In September of 1948, the average high temperature in Washington, D.C., was 79.8 degrees Fahrenheit, off just a tick from the historical average of 80.7. So it’s ironic that September would go down in history as the month of the Big Freeze – at least in the television business.

The freeze referred to an FCC decision to halt spectrum allocations for television broadcasting. At the time, 108 stations were on the air, and demand was mounting for permission to beam moving pictures and sound over frequencies within the 50 to 294 MHz range, a prized swath notable for its ability to convey signals over wide ranges and to penetrate walls.

The FCC faced industry pressure to open up assignments on request rather than to create a structured approach that would unify channels across the country. It was inflection point whose resolution would determine how a powerful medium would grow up, and the FCC realized the gravity of the moment. In September, the commission ordered a freeze on allocations for the next six months as it sorted through conflicting ideas for stewarding the nation’s television system.

Nicknamed the Freeze of 1948, the moratorium would extend for nearly four years as the commission wrestled with a changing technology environment – color TV among the new influences – and as the Korean War diverted the government’s attention. In April 1952, the FCC finally released its Sixth Report and Order, spelling out a national scheme for allocating frequencies for television broadcasting and painstakingly explaining its reasoning.

“It has been urged in this proceeding that as a matter of policy we should abandon the concept of a nationwide table of channel assignments and permit applicants from any community to apply for the use of any channels provided certain general engineering criteria were met,” the Report and Order said. “Upon careful consideration of the record in this proceeding we are convinced that the public interest requires our adherence to the concept of a table of channel assignments as the most effective method for assuring a fair distribution of television service throughout this country.”

Thus was established the still-prevailing system for TV broadcasting in the U.S. Hallmarks included frequency blocks of 6 MHz for television signals, geographic exclusivity of assigned frequencies, provisions for guarding against interference and the reservation of certain frequencies for educational television.

This cornerstone system, with adjustments over time for more frequencies and digital transmission technologies, has informed the broader telecommunications environment in ways the FCC could not have envisioned. The foundation for the cable industry’s breakthrough high-speed Internet specification, DOCSIS, has leaned mightily on the FCC’s channel allocation scheme for broadcast television by stuffing Internet packets into the same 6 MHz vessels that originally were sanctioned for over-the-air television. Only now, with the latest DOCSIS 3.1 iteration, does the specification abandon the notion of organizing bandwidth in 6 MHz chunks, instead inviting cable providers to assign whatever swaths of spectrum they choose for Internet traffic.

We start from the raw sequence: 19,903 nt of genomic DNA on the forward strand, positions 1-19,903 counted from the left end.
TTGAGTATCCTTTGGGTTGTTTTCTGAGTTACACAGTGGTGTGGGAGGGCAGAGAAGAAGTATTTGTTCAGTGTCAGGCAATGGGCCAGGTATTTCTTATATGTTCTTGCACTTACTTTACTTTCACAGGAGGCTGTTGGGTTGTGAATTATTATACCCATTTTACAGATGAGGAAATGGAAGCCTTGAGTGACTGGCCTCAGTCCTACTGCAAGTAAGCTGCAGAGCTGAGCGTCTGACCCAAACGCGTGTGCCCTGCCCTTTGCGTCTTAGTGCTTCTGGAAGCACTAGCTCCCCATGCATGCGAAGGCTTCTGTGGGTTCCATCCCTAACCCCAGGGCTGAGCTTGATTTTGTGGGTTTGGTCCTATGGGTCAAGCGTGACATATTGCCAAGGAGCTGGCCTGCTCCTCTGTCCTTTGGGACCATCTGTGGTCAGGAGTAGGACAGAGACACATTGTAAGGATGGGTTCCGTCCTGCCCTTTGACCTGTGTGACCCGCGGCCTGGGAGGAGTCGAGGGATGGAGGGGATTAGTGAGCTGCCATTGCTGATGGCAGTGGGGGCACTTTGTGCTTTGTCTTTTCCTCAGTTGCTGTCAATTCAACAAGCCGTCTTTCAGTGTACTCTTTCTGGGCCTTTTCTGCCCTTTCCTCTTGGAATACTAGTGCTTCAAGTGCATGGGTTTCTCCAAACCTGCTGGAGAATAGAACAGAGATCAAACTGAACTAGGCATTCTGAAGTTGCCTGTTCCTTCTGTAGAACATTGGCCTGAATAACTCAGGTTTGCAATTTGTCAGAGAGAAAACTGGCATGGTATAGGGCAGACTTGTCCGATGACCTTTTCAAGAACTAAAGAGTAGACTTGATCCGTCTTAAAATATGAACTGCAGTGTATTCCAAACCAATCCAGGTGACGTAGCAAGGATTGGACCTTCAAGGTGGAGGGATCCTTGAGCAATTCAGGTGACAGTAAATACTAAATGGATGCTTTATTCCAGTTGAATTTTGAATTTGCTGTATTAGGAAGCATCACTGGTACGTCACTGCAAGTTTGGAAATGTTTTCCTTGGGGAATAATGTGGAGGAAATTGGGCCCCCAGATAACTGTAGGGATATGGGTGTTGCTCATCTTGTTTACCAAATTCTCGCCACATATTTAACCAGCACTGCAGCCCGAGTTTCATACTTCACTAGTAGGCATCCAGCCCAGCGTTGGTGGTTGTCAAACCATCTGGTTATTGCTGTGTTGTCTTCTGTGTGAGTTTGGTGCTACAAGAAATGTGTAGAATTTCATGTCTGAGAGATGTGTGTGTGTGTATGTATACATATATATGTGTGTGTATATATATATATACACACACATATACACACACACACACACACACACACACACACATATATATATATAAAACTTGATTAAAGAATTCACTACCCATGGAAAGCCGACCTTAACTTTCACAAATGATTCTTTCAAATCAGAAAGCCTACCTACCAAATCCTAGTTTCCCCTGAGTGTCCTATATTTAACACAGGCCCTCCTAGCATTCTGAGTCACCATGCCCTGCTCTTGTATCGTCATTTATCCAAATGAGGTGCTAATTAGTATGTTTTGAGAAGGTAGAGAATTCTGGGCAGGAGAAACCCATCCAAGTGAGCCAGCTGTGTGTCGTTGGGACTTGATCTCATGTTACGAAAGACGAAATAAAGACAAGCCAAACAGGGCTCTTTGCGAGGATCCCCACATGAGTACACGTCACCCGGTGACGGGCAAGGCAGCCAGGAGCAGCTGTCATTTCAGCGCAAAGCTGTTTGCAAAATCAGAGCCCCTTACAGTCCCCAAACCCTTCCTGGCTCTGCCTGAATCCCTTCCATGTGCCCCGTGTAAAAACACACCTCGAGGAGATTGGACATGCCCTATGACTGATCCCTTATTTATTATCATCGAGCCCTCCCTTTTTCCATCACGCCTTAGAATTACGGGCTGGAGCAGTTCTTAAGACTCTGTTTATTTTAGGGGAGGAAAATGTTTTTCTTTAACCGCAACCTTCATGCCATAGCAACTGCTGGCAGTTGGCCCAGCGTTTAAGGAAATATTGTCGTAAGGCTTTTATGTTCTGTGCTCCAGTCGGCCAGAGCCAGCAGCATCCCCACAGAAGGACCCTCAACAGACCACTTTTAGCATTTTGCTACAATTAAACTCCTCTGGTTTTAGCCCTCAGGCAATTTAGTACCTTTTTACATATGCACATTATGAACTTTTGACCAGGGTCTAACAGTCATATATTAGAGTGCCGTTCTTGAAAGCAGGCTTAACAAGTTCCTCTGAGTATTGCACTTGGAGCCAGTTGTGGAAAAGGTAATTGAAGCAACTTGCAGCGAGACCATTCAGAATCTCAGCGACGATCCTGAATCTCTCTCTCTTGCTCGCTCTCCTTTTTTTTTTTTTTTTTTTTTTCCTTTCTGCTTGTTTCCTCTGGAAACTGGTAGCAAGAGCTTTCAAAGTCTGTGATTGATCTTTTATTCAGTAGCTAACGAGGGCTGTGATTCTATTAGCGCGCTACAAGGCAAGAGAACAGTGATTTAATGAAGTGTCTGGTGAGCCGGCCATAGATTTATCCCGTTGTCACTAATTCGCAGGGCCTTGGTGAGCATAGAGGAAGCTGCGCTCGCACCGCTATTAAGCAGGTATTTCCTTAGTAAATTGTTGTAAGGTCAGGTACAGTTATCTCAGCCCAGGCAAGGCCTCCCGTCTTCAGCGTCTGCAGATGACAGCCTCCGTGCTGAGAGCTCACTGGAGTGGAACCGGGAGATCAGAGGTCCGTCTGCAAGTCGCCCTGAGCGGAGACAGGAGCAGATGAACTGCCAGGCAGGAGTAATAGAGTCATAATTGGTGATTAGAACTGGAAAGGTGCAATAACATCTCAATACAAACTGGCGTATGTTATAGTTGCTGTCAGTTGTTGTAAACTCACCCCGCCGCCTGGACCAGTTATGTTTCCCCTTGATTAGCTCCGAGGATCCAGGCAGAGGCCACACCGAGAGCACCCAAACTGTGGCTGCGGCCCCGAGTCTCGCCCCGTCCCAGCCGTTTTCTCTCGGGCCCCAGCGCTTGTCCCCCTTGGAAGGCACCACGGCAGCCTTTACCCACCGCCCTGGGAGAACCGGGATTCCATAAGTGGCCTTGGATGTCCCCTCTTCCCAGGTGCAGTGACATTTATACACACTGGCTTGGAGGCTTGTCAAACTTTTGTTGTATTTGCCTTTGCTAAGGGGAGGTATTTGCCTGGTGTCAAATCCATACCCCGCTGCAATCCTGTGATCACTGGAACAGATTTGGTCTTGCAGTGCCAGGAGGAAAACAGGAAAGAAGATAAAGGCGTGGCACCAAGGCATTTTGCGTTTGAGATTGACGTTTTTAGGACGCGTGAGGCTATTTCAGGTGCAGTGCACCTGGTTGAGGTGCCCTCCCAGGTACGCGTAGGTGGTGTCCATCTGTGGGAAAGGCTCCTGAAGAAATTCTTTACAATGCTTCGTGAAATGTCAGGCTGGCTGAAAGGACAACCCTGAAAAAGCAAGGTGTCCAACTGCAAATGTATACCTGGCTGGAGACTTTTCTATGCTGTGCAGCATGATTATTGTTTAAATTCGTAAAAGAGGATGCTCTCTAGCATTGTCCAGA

But the broadband Internet firmament will continue to borrow from the television past. In particular, an emerging approach for delivering high-speed Internet services wirelessly, known colloquially as TV White Space, mines familiar terrain. TV White Space implementations fetch unused slivers of spectrum originally assigned  for TV broadcasts and run IP traffic across them, taking advantage of the same range and propagation qualities that have long benefitted broadcasters – hence the nickname “Super Wi-Fi.” The big difference is that the FCC treats TV White Spaces as unlicensed spectrum, meaning anyone can rig up a broadband IP network over these unused frequencies so long as they keep their signals from interfering with broadcasters’ assigned channels. (Database tables maintained by Google and others keep watch on which frequencies are available where.)

The FCC’s forthcoming auction of prized television spectrum complicates the picture for TV White Space a bit, giving would-be investors the shakes. But implementations are rising in the U.S. and elsewhere, with some backed by tech titans like Microsoft and Google.

In the fall of 1948, when the FCC took a breather to think carefully about how to orchestrate the development of TV broadcasting, the commission couldn’t have dreamed it would be influencing the development of broadband Internet access. But the decisions it made have done just that. Sixty-some years later, a scheme for over-the-air television might just change the landscape for high-speed Internet delivery, potentially helping to close broadband availability gaps for unserved communities. Score one for the freeze.